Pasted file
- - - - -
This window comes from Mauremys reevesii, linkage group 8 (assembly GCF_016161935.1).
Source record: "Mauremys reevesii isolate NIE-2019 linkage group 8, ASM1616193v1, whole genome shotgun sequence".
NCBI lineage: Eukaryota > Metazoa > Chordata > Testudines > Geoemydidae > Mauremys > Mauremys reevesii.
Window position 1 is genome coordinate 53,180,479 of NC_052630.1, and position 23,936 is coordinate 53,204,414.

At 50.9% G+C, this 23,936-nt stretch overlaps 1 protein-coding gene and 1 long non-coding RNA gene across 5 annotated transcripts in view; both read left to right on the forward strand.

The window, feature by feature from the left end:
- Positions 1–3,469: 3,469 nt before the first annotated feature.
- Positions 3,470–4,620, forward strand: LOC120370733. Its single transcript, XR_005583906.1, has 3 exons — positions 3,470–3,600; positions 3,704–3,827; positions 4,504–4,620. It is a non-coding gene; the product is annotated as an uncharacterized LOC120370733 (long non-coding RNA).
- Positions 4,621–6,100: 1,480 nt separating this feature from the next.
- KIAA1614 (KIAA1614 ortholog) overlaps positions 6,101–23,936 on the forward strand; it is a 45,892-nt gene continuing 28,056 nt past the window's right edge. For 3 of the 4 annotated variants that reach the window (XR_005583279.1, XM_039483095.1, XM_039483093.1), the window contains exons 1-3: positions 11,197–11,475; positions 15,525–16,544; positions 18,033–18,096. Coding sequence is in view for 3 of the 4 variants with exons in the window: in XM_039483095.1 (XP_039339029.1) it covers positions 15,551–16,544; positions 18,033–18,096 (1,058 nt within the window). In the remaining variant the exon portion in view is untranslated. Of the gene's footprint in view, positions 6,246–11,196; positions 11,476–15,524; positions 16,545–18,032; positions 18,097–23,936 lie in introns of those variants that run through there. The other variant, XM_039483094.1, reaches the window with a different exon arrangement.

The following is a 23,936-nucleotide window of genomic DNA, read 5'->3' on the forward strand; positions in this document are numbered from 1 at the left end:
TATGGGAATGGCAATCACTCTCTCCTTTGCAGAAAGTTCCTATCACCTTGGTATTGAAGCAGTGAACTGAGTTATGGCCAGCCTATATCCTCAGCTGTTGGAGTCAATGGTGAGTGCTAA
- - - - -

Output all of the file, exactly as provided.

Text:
This window comes from Mauremys reevesii, linkage group 8 (assembly GCF_016161935.1).
Source record: "Mauremys reevesii isolate NIE-2019 linkage group 8, ASM1616193v1, whole genome shotgun sequence".
NCBI lineage: Eukaryota > Metazoa > Chordata > Testudines > Geoemydidae > Mauremys > Mauremys reevesii.
Window position 1 is genome coordinate 53,180,479 of NC_052630.1, and position 23,936 is coordinate 53,204,414.

At 50.9% G+C, this 23,936-nt stretch overlaps 1 protein-coding gene and 1 long non-coding RNA gene across 5 annotated transcripts in view; both read left to right on the forward strand.

The window, feature by feature from the left end:
- Positions 1–3,469: 3,469 nt before the first annotated feature.
- Positions 3,470–4,620, forward strand: LOC120370733. Its single transcript, XR_005583906.1, has 3 exons — positions 3,470–3,600; positions 3,704–3,827; positions 4,504–4,620. It is a non-coding gene; the product is annotated as an uncharacterized LOC120370733 (long non-coding RNA).
- Positions 4,621–6,100: 1,480 nt separating this feature from the next.
- KIAA1614 (KIAA1614 ortholog) overlaps positions 6,101–23,936 on the forward strand; it is a 45,892-nt gene continuing 28,056 nt past the window's right edge. For 3 of the 4 annotated variants that reach the window (XR_005583279.1, XM_039483095.1, XM_039483093.1), the window contains exons 1-3: positions 11,197–11,475; positions 15,525–16,544; positions 18,033–18,096. Coding sequence is in view for 3 of the 4 variants with exons in the window: in XM_039483095.1 (XP_039339029.1) it covers positions 15,551–16,544; positions 18,033–18,096 (1,058 nt within the window). In the remaining variant the exon portion in view is untranslated. Of the gene's footprint in view, positions 6,246–11,196; positions 11,476–15,524; positions 16,545–18,032; positions 18,097–23,936 lie in introns of those variants that run through there. The other variant, XM_039483094.1, reaches the window with a different exon arrangement.

The following is a 23,936-nucleotide window of genomic DNA, read 5'->3' on the forward strand; positions in this document are numbered from 1 at the left end:
TATGGGAATGGCAATCACTCTCTCCTTTGCAGAAAGTTCCTATCACCTTGGTATTGAAGCAGTGAACTGAGTTATGGCCAGCCTATATCCTCAGCTGTTGGAGTCAATGGTGAGTGCTAA